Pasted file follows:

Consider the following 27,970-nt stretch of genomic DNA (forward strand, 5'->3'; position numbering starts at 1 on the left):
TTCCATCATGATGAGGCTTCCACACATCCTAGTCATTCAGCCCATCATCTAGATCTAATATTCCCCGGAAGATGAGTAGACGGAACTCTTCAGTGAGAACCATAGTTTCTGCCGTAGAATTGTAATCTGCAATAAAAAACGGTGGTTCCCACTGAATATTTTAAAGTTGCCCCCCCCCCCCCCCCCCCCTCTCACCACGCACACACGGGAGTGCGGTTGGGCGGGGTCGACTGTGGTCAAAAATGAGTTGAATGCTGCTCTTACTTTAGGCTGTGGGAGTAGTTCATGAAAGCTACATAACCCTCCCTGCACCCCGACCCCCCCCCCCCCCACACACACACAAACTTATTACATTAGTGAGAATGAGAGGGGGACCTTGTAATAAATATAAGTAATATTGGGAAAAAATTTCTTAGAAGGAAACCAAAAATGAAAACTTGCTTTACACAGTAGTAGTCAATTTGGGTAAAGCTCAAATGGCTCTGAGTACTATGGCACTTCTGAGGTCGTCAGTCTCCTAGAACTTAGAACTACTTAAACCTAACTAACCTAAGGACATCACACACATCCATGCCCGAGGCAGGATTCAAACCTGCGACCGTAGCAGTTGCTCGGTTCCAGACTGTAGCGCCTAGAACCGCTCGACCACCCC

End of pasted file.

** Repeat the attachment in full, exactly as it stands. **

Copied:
Consider the following 27,970-nt stretch of genomic DNA (forward strand, 5'->3'; position numbering starts at 1 on the left):
TTCCATCATGATGAGGCTTCCACACATCCTAGTCATTCAGCCCATCATCTAGATCTAATATTCCCCGGAAGATGAGTAGACGGAACTCTTCAGTGAGAACCATAGTTTCTGCCGTAGAATTGTAATCTGCAATAAAAAACGGTGGTTCCCACTGAATATTTTAAAGTTGCCCCCCCCCCCCCCCCCCCCTCTCACCACGCACACACGGGAGTGCGGTTGGGCGGGGTCGACTGTGGTCAAAAATGAGTTGAATGCTGCTCTTACTTTAGGCTGTGGGAGTAGTTCATGAAAGCTACATAACCCTCCCTGCACCCCGACCCCCCCCCCCCCCACACACACACAAACTTATTACATTAGTGAGAATGAGAGGGGGACCTTGTAATAAATATAAGTAATATTGGGAAAAAATTTCTTAGAAGGAAACCAAAAATGAAAACTTGCTTTACACAGTAGTAGTCAATTTGGGTAAAGCTCAAATGGCTCTGAGTACTATGGCACTTCTGAGGTCGTCAGTCTCCTAGAACTTAGAACTACTTAAACCTAACTAACCTAAGGACATCACACACATCCATGCCCGAGGCAGGATTCAAACCTGCGACCGTAGCAGTTGCTCGGTTCCAGACTGTAGCGCCTAGAACCGCTCGACCACCCC